The Space Wolves are a dark Legion, there’s no doubt about it – by their own admission and acceptance, they were created to be the Emperor’s executioners. When Hawser comes before the Jarl currently in charge at the Fang, he is told:
“Life and death. That’s what we’re about, Upplander... Life and death, and the place where they meet up. That place, that’s where we do business. That’s the space we inhabit.”
Abnett offers other outside opinions of the Wolves, further deepening our understanding of their reputation, and also adding depth to the novel. An Imperial Guard soldier recounts fighting alongside the Space Wolves, suggesting the Emperor had “gone too far... and made things he should not have made”:
“They were animals, those things that fought with us... They killed everything, and destroyed everything and, worst of all, they took great relish in the apocalypse they had brought down upon their foe. They just left a sick taste in the mouth as if, by calling on their help, we had somehow demeaned ourselves in an effort to win.”
He has come to the Space Wolves to learn about them, to learn about their history and their ways, and much of the first three-quarters of the novel is about Hawser’s getting to know his hosts and protectors. They want to help him understand the Legion – that yes, they are brutish killing machines, but also so much more.
“Their reputation helped. No one expected brutes who looked like ritual-obsessed, bestial clansmen to be underpinned by peerless combat intelligence.”
This desire to be understood comes through most clearly when Hawser is invited to observe a Space Wolf captain’s dealing with arrogant and prickly (though still afraid) human commanders, and he explains why it’s important that an outside chronicler sees him – and by extension, the Space Wolves – follow the rules of war:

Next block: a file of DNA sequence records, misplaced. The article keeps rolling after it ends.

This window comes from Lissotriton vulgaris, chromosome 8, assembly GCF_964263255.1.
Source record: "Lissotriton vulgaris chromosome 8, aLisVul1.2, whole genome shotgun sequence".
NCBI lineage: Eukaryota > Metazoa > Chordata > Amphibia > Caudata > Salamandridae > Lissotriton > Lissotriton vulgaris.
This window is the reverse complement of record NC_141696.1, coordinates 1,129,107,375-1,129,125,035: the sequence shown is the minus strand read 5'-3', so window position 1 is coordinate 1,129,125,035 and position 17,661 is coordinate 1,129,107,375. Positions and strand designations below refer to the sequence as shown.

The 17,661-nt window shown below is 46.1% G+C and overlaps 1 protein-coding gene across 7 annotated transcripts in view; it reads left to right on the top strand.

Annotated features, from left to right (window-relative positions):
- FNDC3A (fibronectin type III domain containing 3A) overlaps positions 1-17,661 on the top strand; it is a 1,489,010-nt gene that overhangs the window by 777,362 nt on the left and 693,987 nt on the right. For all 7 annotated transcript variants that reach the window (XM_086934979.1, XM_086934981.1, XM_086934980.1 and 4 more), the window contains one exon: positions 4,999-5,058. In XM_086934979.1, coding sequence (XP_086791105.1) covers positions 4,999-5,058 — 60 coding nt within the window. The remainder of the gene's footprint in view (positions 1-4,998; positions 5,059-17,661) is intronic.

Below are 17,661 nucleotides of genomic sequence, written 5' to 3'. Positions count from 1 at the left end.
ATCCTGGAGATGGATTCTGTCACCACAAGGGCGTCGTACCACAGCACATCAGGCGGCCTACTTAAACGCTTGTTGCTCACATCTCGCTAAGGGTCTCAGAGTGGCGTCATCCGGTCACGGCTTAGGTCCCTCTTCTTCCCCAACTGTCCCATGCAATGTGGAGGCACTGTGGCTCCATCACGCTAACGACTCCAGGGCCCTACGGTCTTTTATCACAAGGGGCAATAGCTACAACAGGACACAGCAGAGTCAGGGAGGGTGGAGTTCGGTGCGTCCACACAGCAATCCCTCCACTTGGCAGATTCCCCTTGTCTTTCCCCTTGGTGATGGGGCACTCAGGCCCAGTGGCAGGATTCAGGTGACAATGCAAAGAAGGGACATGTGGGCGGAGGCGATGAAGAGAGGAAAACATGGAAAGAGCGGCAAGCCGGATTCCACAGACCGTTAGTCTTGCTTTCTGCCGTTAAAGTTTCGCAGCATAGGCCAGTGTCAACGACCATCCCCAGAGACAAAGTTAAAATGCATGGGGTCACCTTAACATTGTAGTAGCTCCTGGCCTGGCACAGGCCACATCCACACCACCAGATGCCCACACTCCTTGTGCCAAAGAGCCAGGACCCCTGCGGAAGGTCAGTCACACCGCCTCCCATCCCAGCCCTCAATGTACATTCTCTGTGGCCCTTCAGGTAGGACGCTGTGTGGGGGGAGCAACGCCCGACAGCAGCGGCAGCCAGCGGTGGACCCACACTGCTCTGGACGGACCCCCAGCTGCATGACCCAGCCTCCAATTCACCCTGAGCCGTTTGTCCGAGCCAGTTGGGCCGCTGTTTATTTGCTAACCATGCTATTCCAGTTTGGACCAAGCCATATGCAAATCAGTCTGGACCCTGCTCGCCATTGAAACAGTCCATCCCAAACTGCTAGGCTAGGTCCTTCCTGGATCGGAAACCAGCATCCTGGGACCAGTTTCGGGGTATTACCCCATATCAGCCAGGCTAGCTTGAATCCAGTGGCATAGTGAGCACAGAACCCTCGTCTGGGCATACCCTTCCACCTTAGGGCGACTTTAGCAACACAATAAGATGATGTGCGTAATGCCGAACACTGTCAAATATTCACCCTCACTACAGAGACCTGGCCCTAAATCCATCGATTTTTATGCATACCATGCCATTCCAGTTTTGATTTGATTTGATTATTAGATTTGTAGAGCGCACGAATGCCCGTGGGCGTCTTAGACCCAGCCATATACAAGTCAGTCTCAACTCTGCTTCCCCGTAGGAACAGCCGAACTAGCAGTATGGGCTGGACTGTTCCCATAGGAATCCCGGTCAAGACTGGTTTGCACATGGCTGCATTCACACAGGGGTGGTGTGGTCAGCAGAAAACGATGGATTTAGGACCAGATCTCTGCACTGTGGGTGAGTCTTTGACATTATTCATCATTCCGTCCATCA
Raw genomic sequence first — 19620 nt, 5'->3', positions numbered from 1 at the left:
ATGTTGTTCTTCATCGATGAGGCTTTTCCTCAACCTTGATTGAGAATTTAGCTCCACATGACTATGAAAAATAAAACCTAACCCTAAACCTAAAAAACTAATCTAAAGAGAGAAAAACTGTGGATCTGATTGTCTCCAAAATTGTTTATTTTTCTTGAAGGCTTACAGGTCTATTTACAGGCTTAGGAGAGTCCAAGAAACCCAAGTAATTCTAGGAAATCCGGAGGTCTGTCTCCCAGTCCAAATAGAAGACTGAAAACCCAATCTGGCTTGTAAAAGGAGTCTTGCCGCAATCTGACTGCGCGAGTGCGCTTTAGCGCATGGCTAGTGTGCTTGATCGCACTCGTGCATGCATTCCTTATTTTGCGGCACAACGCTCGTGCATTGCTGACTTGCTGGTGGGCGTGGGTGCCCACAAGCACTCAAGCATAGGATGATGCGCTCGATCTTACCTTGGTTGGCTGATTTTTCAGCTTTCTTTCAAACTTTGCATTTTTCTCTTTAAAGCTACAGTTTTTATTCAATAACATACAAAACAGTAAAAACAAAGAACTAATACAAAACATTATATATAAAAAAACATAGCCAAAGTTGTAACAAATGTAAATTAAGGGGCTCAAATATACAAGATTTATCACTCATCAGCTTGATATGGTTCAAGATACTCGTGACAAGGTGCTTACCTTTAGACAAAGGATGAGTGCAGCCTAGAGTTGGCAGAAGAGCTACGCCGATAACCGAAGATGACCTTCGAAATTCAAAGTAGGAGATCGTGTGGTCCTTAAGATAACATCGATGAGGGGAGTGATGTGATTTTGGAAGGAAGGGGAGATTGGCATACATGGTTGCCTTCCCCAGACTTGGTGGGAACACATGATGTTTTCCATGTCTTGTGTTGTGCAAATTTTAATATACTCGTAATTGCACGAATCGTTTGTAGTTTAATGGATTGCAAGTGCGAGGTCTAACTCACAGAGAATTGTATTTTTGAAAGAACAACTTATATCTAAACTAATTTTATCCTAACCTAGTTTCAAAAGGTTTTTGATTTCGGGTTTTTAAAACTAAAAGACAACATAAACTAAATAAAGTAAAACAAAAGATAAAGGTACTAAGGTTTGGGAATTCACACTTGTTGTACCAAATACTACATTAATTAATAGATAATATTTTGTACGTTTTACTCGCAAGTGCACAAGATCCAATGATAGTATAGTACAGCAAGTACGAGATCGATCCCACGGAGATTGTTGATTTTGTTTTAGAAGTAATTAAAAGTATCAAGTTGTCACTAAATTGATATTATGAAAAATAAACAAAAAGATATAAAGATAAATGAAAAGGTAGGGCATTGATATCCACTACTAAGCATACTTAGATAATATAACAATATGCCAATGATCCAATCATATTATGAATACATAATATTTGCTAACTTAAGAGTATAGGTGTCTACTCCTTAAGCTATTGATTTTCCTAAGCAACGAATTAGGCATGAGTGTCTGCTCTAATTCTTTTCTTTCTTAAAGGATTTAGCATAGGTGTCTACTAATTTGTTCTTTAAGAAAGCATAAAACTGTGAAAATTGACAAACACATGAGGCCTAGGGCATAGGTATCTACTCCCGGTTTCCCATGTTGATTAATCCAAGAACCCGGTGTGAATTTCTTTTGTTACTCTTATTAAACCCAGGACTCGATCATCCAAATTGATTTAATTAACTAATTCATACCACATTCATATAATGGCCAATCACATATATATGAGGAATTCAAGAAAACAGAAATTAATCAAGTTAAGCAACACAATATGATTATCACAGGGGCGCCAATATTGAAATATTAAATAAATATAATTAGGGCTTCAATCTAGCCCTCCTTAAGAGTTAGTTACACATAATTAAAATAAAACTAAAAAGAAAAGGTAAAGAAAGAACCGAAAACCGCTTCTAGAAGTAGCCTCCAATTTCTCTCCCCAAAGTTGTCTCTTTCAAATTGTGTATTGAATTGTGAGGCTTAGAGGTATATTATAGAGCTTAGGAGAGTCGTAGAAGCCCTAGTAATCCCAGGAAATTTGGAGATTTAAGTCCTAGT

“We are known for our ferocity. We are thought to be feral and undisciplined. Even brother legions consider us to be wild and bestial... But if that was our natural state, we’d all be dead by now... It takes a vast amount of self-control to be this dangerous.”
As the chronicler gets to know the Wolves, the reader quickly understands why Abnett gave us such a long intro about the lives of native Fenrisians, the harsh eternal-winter environment and what it means: “That means learning about survival. About killing.”
“The Wolves liked to wrap themselves in a cloak of mystery and solemn, supernatural power, but such nonsense was the superstitious talk, of barbarians, inherited from the Fenrisians they drew their strength from.”
There is another, key element to Prospero Burns – that of the importance of knowledge. Hawser, as a conservator of knowledge, both ancient and contemporary, has built a life and career around knowing and understanding the universe and its inhabitants. There is a poignant irony that such a man is accepted into the Space Wolf community, only for the Legion to be unleashed on their most knowledge-obsessed brother-Legion. The flashbacks to Hawser’s archaeological career are also important, as they include a good deal of discussion about the importance of discovering, preserving, and understanding knowledge of the past.